Sep 20, 2023
Lepidopterous Larvae in Fall Produce (2023)
Worm pressure has been picking up in some areas, but lighter than what we experienced this time last year. Beet armyworms are showing up on early lettuce about 8 days or so after wet date, but overall, armyworm pressure appears to be lighter than what we normally see this early in the season. This is also reflected in our pheromone traps where moth captures have been lower than average so far for September. Cabbage looper moth activity has been lower than average as well. A few reports of diamondback moth larva showing up in transplanted and direct-seeded brassica crops but nothing to get excited about. We even had one report of cabbage budworm showing up on organic cauliflower in Tacna. Regardless, it’s late September and you know worms will continue to show up on young stands, particularly if the weather stays warm. Average temperatures over the next 14 days are forecasted to be around 85°F; that’s ideal for Lep larval development, oviposition, and reproduction. Remember, temperatures drive larval development and adult moth oviposition, particularly when nighttime temps stay warm (in the 70s). The moths are nocturnal and will actively oviposit when evenings are warm, and winds are light. If average temperatures remain around 80-85°F, worms will be active at damaging levels. So, keep an eye on the weather forecast as the season progresses, especially the nighttime temperatures.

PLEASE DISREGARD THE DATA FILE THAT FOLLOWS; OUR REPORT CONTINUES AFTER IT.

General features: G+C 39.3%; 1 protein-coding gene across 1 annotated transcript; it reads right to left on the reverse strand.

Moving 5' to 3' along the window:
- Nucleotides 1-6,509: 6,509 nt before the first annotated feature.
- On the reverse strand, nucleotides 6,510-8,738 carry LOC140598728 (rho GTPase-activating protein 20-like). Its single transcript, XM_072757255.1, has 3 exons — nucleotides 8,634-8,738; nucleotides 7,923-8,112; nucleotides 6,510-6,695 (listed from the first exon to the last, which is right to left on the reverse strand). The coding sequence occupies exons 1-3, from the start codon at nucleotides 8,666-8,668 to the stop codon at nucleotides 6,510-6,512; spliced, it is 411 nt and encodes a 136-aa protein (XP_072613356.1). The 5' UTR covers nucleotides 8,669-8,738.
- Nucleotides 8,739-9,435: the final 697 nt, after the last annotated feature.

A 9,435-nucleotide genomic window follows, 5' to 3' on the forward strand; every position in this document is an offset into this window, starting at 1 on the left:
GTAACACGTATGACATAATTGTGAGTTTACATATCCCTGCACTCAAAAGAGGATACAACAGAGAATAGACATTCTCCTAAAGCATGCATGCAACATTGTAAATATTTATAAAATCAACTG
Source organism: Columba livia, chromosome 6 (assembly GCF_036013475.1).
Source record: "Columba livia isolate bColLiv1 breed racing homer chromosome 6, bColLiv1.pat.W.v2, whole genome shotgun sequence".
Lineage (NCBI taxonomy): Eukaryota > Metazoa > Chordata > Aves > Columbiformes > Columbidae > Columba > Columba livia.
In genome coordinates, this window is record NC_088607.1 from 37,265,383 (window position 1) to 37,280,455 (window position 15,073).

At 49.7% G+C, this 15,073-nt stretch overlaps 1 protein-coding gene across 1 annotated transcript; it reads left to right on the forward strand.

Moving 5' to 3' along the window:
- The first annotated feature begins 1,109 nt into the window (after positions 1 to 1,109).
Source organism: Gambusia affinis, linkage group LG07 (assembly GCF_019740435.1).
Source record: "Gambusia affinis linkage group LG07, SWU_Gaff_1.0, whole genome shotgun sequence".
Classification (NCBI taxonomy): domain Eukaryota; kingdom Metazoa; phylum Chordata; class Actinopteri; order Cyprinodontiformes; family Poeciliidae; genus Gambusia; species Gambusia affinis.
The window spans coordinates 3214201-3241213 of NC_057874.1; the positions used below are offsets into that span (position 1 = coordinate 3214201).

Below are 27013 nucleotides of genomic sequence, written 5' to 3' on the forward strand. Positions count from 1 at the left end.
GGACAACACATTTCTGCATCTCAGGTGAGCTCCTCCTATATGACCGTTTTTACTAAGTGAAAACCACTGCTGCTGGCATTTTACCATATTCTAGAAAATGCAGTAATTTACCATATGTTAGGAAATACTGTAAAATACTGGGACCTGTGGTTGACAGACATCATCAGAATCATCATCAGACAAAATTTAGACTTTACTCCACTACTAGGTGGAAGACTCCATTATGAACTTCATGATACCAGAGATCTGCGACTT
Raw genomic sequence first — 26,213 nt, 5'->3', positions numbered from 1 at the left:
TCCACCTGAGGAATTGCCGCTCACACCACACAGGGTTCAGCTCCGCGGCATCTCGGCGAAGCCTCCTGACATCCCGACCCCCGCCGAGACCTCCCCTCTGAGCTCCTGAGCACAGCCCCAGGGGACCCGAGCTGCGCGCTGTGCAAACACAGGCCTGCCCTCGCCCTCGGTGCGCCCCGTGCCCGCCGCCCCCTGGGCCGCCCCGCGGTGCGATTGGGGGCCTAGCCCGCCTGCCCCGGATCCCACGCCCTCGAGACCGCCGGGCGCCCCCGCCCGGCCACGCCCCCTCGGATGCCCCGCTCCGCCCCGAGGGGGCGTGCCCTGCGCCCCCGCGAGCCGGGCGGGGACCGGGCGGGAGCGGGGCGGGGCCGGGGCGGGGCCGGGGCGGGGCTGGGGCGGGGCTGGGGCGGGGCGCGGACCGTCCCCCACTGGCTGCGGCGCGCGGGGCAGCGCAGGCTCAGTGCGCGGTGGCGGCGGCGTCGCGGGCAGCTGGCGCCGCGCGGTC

Fortunately, there are several effective insecticides that can be applied as stand-alone foliar products that provide effective residual control of these lepidopterous species. Radiant, Proclaim, Intrepid, Avaunt and the Diamides (Coragen, Exirel, Besiege, Minecto Pro, Harvanta) can provide good knockdown and extended residual control of beet armyworms and cabbage loopers. That’s five effective modes of action to rotate with. Addition of a pyrethroid can enhance knockdown of corn earworm and cabbage looper for many of the products (i.e., Intrepid, Proclaim), as well as provide moth suppression. Of course, residual control will often depend on the rate applied. In general, the higher the rate, the longer the residual. But this will also depend on plant size at time of application and how fast the plant is growing. Before selecting a product for worm control, be conscious of chemistries previously used on the crop. If your grower has applied a diamide soil treatment at planting (i.e, Coragen, Verimark), use another chemistry to control worms once the soil residual has played out, usually around 30 days after wet date. For resistance management purposes, avoid using a foliar diamide product on crops treated with a soil applied diamide at direct-seeding or transplant for a least 60 days. Also, when practicable avoid using products with the same mode of action more than twice on any given field. More information on the insecticides available for effective control of Lep larvae can be found in this documents: Lepidopterous Larvae Management in Desert Produce Crops, 2023
To contact John Palumbo go to: jpalumbo@ag.Arizona.edu